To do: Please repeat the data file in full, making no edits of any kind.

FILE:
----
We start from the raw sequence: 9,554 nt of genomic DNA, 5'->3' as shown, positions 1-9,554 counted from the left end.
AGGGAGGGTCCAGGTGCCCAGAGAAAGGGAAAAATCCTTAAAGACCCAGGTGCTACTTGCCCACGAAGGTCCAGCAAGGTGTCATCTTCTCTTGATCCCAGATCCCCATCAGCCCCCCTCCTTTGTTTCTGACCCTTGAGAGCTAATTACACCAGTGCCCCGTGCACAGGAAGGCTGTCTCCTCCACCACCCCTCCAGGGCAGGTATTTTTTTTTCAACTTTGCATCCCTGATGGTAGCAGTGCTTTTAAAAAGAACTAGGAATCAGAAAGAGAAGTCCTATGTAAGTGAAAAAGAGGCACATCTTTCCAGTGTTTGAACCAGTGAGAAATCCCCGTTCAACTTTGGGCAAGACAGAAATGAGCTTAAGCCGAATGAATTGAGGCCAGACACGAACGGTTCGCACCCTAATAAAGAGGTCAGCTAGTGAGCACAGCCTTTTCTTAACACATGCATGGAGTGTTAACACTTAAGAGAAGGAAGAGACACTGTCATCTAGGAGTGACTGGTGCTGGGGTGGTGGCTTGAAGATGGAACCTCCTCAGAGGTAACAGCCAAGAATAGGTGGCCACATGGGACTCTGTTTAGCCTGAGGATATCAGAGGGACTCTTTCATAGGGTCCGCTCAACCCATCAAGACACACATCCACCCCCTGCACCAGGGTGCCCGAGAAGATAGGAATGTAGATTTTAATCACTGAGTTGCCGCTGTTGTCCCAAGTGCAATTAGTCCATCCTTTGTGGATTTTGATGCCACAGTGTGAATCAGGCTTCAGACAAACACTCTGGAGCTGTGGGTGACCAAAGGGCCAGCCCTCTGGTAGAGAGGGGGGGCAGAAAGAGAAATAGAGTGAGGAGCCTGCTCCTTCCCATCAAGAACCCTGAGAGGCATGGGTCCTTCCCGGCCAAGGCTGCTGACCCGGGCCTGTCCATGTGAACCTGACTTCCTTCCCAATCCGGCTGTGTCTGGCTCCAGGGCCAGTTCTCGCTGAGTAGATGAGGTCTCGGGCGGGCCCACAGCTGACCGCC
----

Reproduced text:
We start from the raw sequence: 9,554 nt of genomic DNA, 5'->3' as shown, positions 1-9,554 counted from the left end.
AGGGAGGGTCCAGGTGCCCAGAGAAAGGGAAAAATCCTTAAAGACCCAGGTGCTACTTGCCCACGAAGGTCCAGCAAGGTGTCATCTTCTCTTGATCCCAGATCCCCATCAGCCCCCCTCCTTTGTTTCTGACCCTTGAGAGCTAATTACACCAGTGCCCCGTGCACAGGAAGGCTGTCTCCTCCACCACCCCTCCAGGGCAGGTATTTTTTTTTCAACTTTGCATCCCTGATGGTAGCAGTGCTTTTAAAAAGAACTAGGAATCAGAAAGAGAAGTCCTATGTAAGTGAAAAAGAGGCACATCTTTCCAGTGTTTGAACCAGTGAGAAATCCCCGTTCAACTTTGGGCAAGACAGAAATGAGCTTAAGCCGAATGAATTGAGGCCAGACACGAACGGTTCGCACCCTAATAAAGAGGTCAGCTAGTGAGCACAGCCTTTTCTTAACACATGCATGGAGTGTTAACACTTAAGAGAAGGAAGAGACACTGTCATCTAGGAGTGACTGGTGCTGGGGTGGTGGCTTGAAGATGGAACCTCCTCAGAGGTAACAGCCAAGAATAGGTGGCCACATGGGACTCTGTTTAGCCTGAGGATATCAGAGGGACTCTTTCATAGGGTCCGCTCAACCCATCAAGACACACATCCACCCCCTGCACCAGGGTGCCCGAGAAGATAGGAATGTAGATTTTAATCACTGAGTTGCCGCTGTTGTCCCAAGTGCAATTAGTCCATCCTTTGTGGATTTTGATGCCACAGTGTGAATCAGGCTTCAGACAAACACTCTGGAGCTGTGGGTGACCAAAGGGCCAGCCCTCTGGTAGAGAGGGGGGGCAGAAAGAGAAATAGAGTGAGGAGCCTGCTCCTTCCCATCAAGAACCCTGAGAGGCATGGGTCCTTCCCGGCCAAGGCTGCTGACCCGGGCCTGTCCATGTGAACCTGACTTCCTTCCCAATCCGGCTGTGTCTGGCTCCAGGGCCAGTTCTCGCTGAGTAGATGAGGTCTCGGGCGGGCCCACAGCTGACCGCC